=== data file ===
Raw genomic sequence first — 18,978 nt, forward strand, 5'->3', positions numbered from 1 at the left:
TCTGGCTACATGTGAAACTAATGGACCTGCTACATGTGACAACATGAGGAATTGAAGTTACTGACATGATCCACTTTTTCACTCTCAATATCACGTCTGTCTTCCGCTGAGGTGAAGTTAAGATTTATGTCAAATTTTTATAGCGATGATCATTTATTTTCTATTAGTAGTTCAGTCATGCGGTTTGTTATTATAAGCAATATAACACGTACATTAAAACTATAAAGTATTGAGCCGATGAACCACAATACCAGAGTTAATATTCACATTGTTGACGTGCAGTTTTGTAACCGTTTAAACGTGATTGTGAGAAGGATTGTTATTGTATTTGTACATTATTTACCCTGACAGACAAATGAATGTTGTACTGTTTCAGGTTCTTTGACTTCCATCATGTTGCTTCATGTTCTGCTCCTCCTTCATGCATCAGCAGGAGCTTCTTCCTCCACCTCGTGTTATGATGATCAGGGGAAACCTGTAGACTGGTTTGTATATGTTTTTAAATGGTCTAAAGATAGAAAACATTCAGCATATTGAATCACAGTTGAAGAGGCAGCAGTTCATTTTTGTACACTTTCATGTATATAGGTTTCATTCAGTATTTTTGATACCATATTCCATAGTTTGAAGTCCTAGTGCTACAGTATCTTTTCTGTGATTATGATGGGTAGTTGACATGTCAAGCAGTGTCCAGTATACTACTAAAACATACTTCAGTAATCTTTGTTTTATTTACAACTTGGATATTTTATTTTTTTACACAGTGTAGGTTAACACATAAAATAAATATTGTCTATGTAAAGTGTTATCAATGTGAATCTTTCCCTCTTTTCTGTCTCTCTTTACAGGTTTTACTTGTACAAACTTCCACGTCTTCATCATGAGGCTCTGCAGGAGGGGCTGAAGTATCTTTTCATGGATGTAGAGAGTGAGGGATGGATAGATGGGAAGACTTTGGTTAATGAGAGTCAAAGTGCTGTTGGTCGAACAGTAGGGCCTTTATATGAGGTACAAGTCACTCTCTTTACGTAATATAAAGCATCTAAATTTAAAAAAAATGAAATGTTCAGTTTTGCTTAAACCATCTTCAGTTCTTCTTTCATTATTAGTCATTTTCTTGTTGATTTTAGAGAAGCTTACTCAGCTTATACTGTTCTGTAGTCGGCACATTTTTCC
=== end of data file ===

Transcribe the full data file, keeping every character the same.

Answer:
Raw genomic sequence first — 18,978 nt, forward strand, 5'->3', positions numbered from 1 at the left:
TCTGGCTACATGTGAAACTAATGGACCTGCTACATGTGACAACATGAGGAATTGAAGTTACTGACATGATCCACTTTTTCACTCTCAATATCACGTCTGTCTTCCGCTGAGGTGAAGTTAAGATTTATGTCAAATTTTTATAGCGATGATCATTTATTTTCTATTAGTAGTTCAGTCATGCGGTTTGTTATTATAAGCAATATAACACGTACATTAAAACTATAAAGTATTGAGCCGATGAACCACAATACCAGAGTTAATATTCACATTGTTGACGTGCAGTTTTGTAACCGTTTAAACGTGATTGTGAGAAGGATTGTTATTGTATTTGTACATTATTTACCCTGACAGACAAATGAATGTTGTACTGTTTCAGGTTCTTTGACTTCCATCATGTTGCTTCATGTTCTGCTCCTCCTTCATGCATCAGCAGGAGCTTCTTCCTCCACCTCGTGTTATGATGATCAGGGGAAACCTGTAGACTGGTTTGTATATGTTTTTAAATGGTCTAAAGATAGAAAACATTCAGCATATTGAATCACAGTTGAAGAGGCAGCAGTTCATTTTTGTACACTTTCATGTATATAGGTTTCATTCAGTATTTTTGATACCATATTCCATAGTTTGAAGTCCTAGTGCTACAGTATCTTTTCTGTGATTATGATGGGTAGTTGACATGTCAAGCAGTGTCCAGTATACTACTAAAACATACTTCAGTAATCTTTGTTTTATTTACAACTTGGATATTTTATTTTTTTACACAGTGTAGGTTAACACATAAAATAAATATTGTCTATGTAAAGTGTTATCAATGTGAATCTTTCCCTCTTTTCTGTCTCTCTTTACAGGTTTTACTTGTACAAACTTCCACGTCTTCATCATGAGGCTCTGCAGGAGGGGCTGAAGTATCTTTTCATGGATGTAGAGAGTGAGGGATGGATAGATGGGAAGACTTTGGTTAATGAGAGTCAAAGTGCTGTTGGTCGAACAGTAGGGCCTTTATATGAGGTACAAGTCACTCTCTTTACGTAATATAAAGCATCTAAATTTAAAAAAAATGAAATGTTCAGTTTTGCTTAAACCATCTTCAGTTCTTCTTTCATTATTAGTCATTTTCTTGTTGATTTTAGAGAAGCTTACTCAGCTTATACTGTTCTGTAGTCGGCACATTTTTCC